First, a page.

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Waterloo Community Schools promote student career preparation

Date: Thursday, March 18, 2021

Editor’s note: This school feature is part two in a series highlighting recent recipients of the Career Academy Incentive Fund. The Career Academy Incentive Fund was established by a 2019 law that extends a statewide penny sales tax for school infrastructure, called Secure an Advanced Vision for Education (SAVE), through January 2051. At least $1 million will be awarded annually to support career academy partnerships among community colleges, school districts, business and industry, Regional Planning Partnerships, Area Education Agencies and others to increase student access to college programs, state-of-the-art equipment and career paths in Iowa’s in-demand fields.

"Waterloo Ambulence Trainer"WATERLOO – Getting high school students excited for their next steps into the real world can sometimes be a challenging task. But for Waterloo Community Schools, this challenge is seen as an opportunity rather than a hindrance. The school provides a career center that offers students at Waterloo, as well as seven surrounding school districts and three nonpublic schools, opportunities to explore and prepare for career paths through hands-on experiences.

The Waterloo Career Center is growing, too. As one of three recent recipients of the Career Academy Incentive Fund, Waterloo Community Schools received a $1 million grant award to expand its career center.

“We’re definitely excited about the planned expansion,” said Jeff Frost, executive director of professional technical education at Waterloo Community Schools. “With the career center expansion, we will not only have a larger scale building, but we will also be able to increase the number of work-based learning programs that we can offer to students.”

"Waterloo Tormach"Currently, students interested in learning more about high-demand fields can select from 18 work-based learning programs, including health care, welding, engineering technology, culinary arts and advanced manufacturing. The Career Academy Incentive Fund will allow Waterloo Community Schools to potentially add another nine to 12 career-focused programs in the future. Possible program additions will include diesel mechanics, horticulture, auto collision repair, millwright, cosmetology, entrepreneurship and agricultural science.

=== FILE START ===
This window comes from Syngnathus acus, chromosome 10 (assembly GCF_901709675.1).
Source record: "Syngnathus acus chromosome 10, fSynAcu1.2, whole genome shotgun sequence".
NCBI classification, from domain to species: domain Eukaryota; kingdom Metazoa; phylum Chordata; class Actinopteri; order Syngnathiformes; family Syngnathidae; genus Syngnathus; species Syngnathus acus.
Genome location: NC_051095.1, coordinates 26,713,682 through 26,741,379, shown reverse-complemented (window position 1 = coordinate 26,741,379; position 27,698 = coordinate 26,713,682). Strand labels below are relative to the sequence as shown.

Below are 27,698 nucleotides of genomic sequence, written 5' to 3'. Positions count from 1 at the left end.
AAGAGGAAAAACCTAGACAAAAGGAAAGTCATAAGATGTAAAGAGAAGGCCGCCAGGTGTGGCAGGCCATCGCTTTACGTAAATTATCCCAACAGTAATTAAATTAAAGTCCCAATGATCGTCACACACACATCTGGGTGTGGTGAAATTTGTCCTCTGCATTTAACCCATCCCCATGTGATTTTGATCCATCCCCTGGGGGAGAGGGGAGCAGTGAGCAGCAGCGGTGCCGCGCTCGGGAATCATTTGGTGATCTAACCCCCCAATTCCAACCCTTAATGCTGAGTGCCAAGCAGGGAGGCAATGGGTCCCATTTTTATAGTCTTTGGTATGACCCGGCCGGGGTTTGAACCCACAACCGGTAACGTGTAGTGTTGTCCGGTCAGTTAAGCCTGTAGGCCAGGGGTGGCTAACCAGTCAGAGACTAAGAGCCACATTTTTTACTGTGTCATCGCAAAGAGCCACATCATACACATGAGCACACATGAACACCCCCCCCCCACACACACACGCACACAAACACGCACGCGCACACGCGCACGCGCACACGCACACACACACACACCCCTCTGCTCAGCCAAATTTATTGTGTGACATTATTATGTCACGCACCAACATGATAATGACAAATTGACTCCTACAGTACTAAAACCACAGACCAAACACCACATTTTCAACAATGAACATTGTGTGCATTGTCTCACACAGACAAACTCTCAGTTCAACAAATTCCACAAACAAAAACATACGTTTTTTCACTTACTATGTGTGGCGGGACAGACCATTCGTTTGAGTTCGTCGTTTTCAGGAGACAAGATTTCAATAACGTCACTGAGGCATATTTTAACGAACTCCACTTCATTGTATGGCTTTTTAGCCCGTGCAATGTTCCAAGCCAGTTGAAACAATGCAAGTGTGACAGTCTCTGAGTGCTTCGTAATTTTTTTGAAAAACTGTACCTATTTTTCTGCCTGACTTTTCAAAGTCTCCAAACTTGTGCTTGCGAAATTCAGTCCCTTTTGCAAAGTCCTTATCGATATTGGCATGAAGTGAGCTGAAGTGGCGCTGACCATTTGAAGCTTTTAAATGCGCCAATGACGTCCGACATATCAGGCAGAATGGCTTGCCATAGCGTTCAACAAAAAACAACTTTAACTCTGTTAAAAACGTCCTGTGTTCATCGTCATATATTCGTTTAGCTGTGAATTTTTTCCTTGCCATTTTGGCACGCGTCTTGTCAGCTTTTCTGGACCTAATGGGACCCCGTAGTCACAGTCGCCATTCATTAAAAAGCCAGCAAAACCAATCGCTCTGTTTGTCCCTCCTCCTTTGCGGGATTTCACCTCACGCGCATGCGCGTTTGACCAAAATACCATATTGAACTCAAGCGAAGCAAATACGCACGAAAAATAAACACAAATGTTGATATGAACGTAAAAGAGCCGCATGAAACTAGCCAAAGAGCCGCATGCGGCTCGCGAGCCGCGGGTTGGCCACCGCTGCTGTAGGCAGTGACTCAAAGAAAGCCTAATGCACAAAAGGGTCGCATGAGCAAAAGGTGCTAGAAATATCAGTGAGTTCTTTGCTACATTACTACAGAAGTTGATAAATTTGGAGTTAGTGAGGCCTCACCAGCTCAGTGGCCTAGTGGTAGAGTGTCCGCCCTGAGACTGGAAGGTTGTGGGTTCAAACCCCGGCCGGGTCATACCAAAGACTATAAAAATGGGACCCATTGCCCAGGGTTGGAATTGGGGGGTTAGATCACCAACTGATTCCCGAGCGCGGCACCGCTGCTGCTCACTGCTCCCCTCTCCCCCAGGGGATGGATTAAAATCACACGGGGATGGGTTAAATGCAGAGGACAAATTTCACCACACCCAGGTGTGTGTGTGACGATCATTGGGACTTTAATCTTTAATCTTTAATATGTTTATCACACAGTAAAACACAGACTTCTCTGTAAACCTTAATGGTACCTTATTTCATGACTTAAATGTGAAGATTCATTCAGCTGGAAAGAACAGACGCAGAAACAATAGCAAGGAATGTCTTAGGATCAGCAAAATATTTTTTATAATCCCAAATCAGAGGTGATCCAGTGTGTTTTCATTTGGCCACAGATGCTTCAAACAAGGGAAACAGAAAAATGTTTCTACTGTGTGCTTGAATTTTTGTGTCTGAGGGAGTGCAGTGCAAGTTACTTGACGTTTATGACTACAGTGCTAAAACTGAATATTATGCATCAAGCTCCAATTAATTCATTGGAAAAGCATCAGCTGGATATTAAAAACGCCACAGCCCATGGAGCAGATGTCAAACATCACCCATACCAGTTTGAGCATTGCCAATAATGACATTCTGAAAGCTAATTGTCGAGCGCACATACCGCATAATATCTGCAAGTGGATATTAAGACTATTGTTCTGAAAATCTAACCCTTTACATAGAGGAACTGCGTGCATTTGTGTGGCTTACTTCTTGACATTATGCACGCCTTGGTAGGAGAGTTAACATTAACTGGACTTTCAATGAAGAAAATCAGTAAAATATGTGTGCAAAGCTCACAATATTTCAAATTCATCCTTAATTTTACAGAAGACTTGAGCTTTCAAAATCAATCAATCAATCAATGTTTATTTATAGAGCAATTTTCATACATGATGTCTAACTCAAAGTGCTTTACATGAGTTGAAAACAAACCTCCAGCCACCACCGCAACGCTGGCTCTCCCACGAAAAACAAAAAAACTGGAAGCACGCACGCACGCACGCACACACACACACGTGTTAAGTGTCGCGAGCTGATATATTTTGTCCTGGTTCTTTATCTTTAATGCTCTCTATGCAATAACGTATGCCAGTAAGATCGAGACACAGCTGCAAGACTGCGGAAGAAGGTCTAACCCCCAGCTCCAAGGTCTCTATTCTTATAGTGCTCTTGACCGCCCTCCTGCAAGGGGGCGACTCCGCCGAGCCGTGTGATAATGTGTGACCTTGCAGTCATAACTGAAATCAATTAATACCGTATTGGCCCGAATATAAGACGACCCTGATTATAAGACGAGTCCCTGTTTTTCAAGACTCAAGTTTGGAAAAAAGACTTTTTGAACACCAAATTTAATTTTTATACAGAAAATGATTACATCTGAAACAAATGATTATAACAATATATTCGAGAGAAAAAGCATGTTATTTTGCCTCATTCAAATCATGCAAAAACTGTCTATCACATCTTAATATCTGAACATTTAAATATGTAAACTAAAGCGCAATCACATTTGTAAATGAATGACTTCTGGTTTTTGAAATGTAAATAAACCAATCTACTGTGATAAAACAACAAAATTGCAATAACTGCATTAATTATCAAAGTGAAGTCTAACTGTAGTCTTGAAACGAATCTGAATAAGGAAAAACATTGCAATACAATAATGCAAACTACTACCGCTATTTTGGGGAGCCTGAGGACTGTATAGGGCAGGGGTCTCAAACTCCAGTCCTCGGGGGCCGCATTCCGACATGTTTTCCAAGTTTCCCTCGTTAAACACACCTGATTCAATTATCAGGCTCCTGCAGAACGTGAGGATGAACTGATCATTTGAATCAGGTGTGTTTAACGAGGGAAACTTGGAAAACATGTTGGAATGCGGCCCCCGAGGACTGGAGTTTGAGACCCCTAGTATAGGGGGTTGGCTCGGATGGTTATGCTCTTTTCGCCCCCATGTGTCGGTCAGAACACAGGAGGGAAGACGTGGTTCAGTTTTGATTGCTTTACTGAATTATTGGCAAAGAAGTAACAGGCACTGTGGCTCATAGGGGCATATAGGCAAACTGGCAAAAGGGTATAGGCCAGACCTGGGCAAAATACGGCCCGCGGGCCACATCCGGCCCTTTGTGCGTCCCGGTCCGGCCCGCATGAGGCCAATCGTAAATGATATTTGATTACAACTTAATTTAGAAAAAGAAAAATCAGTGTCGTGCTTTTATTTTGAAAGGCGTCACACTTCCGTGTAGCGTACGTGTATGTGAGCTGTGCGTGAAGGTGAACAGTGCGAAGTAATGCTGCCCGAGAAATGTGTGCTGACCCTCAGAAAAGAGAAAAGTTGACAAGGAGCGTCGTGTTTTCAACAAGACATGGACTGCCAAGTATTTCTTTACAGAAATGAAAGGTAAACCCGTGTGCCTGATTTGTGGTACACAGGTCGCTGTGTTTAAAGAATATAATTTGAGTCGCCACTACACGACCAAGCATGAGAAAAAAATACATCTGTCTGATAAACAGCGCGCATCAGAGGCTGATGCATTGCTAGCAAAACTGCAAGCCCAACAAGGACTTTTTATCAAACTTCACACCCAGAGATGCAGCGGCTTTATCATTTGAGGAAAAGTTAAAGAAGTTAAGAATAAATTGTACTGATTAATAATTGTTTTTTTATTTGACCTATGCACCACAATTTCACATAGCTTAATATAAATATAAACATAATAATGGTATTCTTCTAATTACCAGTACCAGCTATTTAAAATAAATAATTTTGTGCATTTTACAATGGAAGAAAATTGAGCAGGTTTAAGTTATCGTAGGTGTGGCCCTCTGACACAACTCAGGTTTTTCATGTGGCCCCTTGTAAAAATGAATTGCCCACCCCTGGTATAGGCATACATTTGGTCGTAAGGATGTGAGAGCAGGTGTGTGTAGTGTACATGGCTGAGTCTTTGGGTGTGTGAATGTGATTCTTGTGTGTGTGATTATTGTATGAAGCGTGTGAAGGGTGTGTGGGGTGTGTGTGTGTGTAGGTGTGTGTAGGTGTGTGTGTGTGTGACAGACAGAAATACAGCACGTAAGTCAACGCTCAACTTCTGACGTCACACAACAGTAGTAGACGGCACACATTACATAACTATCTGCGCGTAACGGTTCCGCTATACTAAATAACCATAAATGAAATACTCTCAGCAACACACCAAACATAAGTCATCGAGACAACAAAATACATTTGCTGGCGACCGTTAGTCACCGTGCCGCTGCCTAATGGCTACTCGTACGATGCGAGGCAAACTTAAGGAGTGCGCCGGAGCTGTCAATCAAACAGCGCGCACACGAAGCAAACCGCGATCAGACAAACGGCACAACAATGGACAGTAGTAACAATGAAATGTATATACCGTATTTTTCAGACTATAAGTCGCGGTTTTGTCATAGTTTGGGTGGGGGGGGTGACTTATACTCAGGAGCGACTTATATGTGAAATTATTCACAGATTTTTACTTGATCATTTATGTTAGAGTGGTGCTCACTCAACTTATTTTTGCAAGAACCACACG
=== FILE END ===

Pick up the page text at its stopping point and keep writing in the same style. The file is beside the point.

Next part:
“We have gauged different audiences and know that the programs we’re offering and planning to add are of interest for students as well as businesses and the community,” Frost said. “We’re particularly interested in the addition of agricultural science. Along with diesel mechanics that can be applied to tractor and farming equipment maintenance, this will be huge since Iowa has such a high focus on agriculture.”

The future addition of agricultural science will also allow the Waterloo Career Center to provide programming in all six areas of career and technical education (CTE) that the state defines. CTE programs offered through the career center can help students connect to industry partners and gain valuable experience while earning high school and college credits simultaneously. Many programs also offer opportunities to earn industry-recognized credentials and certification.

One new CTE program that is affiliated with the Waterloo Career Center and open for the school’s students is IGNITE. Developed for Detroit-area high schools by the U.S. Department of Defense and three Manufacturing USA institutes, IGNITE is a cutting-edge, hands-on program that provides skill development and career exploration in advanced manufacturing. IGNITE gives students real-world scenarios in systems-thinking and team problem solving to help develop their skills.

Funded by a partnership between Hawkeye Community College and TechWorks, an innovative manufacturing leader in Waterloo, IGNITE is just taking off at Waterloo Community Schools. This nationally accredited curriculum started at Waterloo this past January and currently has seven seniors and two juniors in the cohort. Although IGNITE is only a pilot this year that offers high school credits, next year, the career center looks to evolve the program.

"Waterloo culinary"“There are plans to make IGNITE a pre-apprenticeship program next year,” Frost said. “Earning concurrent credits for both high school and college as well as opportunities to earn industry-recognized credentials are also potentially in the works.”

With the excitement surrounding IGNITE, more Iowa schools may adopt this program into their work-based learning programs.

“It really is a cutting-edge program, and for students – especially those who may be disconnected from traditional classroom learning – it is very engaging,” Frost said. “Students can experience the newest technology and see where the future of the industry is going. Once students get in there, the program sells itself.”

The Waterloo Career Center is committed to the Future Ready Iowa’s goal of having 70 percent of Iowans with education and training beyond high school by 2025. Counselors and staff will continue to work with students to connect them with work-based learning opportunities and prepare them for their future.

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